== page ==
Although we have a very large garage, the only car in it at present isn't ours, but a Morris Minor belonging to a friend who is moving house. Our cars are all declared as parked on our yard.

Material insurance exclusion - check your policy!! - daveyjp

All car insurance companies I use have full policy documentation to view on their website before purchase.

Material insurance exclusion - check your policy!! - madf

All car insurance companies I use have full policy documentation to view on their website before purchase.

+1

And they usually ask you to tick a box saying you have read it BEFORE allwoing you to proceed to buy insurance.

If the OP has such a policy, he's wasting his time..

Material insurance exclusion - check your policy!! - MA-S

Yes, boring as it may sound, I read the policy. What I can tell you is that nowhere in Admiral's policy document does it state that they can or may pay you cash, rather than repair the damage if the part of the vehicle under question has had prior repair work done.

Most cars on the road will have had an accident at some point. So if you have a second hand car that is comprehensively insured, and if you insure with Admiral then be aware.

As an update, this is going to the Financial Ombudsman for resolution. In my mind this is miss-selling and something that will apply to every single Admiral customer. If this is Admiral's policy then they can specifically ask the question when we buy the insurance on the same way they ask whether we have any points or where we are going to park the car overnight.

That should kill their sales overnight.

Edited by MA-S on 13/06/2017 at 22:04

Material insurance exclusion - check your policy!! - RobJP

Agreed - if it doesn't mention it in the policy document, then tell them to comply with the legally binding contract that was in place.

I can kind-of see their viewpoint. Far too easy for unscrupulous people to get areas repaired using cheap 'copy' or even second-hand parts (but claim for OEM parts, in connivance with a dodgy repair garage). But if they want to avoid this, then it needs to be in the policy and contract documents.

Material insurance exclusion - check your policy!! - RT

Agreed - if it doesn't mention it in the policy document, then tell them to comply with the legally binding contract that was in place.

I can kind-of see their viewpoint. Far too easy for unscrupulous people to get areas repaired using cheap 'copy' or even second-hand parts (but claim for OEM parts, in connivance with a dodgy repair garage). But if they want to avoid this, then it needs to be in the policy and contract documents.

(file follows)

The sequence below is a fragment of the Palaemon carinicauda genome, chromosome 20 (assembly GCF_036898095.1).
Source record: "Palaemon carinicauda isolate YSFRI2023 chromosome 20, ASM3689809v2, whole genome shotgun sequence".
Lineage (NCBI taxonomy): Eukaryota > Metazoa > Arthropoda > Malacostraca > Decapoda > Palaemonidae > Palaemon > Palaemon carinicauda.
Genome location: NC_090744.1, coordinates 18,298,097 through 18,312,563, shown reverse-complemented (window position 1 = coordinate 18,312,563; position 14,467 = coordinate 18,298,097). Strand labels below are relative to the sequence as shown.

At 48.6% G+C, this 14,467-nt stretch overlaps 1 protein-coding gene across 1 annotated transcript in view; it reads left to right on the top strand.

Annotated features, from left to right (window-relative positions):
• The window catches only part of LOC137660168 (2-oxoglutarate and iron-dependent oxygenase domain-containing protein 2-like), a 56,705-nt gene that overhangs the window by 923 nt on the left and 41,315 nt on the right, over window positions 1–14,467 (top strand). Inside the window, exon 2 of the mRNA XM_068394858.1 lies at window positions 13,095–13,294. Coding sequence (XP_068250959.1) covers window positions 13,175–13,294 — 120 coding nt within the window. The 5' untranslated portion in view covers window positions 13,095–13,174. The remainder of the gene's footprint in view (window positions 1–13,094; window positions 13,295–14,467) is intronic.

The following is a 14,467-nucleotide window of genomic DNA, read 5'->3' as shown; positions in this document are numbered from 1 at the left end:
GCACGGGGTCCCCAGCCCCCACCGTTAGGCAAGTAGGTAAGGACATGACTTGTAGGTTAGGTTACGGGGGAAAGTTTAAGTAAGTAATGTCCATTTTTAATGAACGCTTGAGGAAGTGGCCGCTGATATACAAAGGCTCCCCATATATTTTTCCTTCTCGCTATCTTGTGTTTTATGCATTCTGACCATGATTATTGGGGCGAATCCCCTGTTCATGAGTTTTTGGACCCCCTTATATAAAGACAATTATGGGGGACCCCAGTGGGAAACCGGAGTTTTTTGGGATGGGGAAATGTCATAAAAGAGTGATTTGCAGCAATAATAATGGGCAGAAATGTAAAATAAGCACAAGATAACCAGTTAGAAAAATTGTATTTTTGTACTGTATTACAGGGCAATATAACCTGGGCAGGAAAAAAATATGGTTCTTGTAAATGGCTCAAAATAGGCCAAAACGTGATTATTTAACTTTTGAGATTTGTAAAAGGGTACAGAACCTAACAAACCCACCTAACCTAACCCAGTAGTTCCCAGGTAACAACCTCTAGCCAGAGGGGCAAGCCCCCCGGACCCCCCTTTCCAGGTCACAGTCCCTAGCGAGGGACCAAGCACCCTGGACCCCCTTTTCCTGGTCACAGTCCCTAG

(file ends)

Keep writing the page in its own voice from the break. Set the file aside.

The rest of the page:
Depending on the age ofthe car, some insurers insist on the right to use secondhand parts - so what's the insurers' position if the same part(s) are damaged in a further accident?

Material insurance exclusion - check your policy!! - Ethan Edwards

What's the problem with cash? You get some quotes. Agree a value with the Insurer and get it fixed.

What's your problem with that?

Insurance exists to put you in a position you were in before the accident. Nothing more.

Another similar company (has a dog for a logo) puts it very succinctly.

Section B Damage to your car What is covered

If your car is damaged, we have the option to:

l pay to repair the damage or repair the damage ourselves;

l replace what is lost or damaged, if this is more cost-effective than repairing it; or

l settle your claim by sending you a cheque or by bank transfer.

These are industry standard terms. I suggest you re read your policy documents.

Edited by Ethan Edwards on 14/06/2017 at 01:07

Material insurance exclusion - check your policy!! - MA-S

I have no problem with reading the docs at all and abiding by them. But, the language is vague on a very specific situation which could be true of most second hand cars (most second hand cars have probably had something done to them). The point is this: because of a prior repair, they do not want to repair it. I need to know that when I take out the insurance, in the same way that, say, I have to be explicit with the insurer about the way in which I may use the car (social vs. business).

This issue around prior accident-reapir work should be cystal clear in the terms, whether it is industry-standard or company-specific. It cannot be too hard to say this in plin English.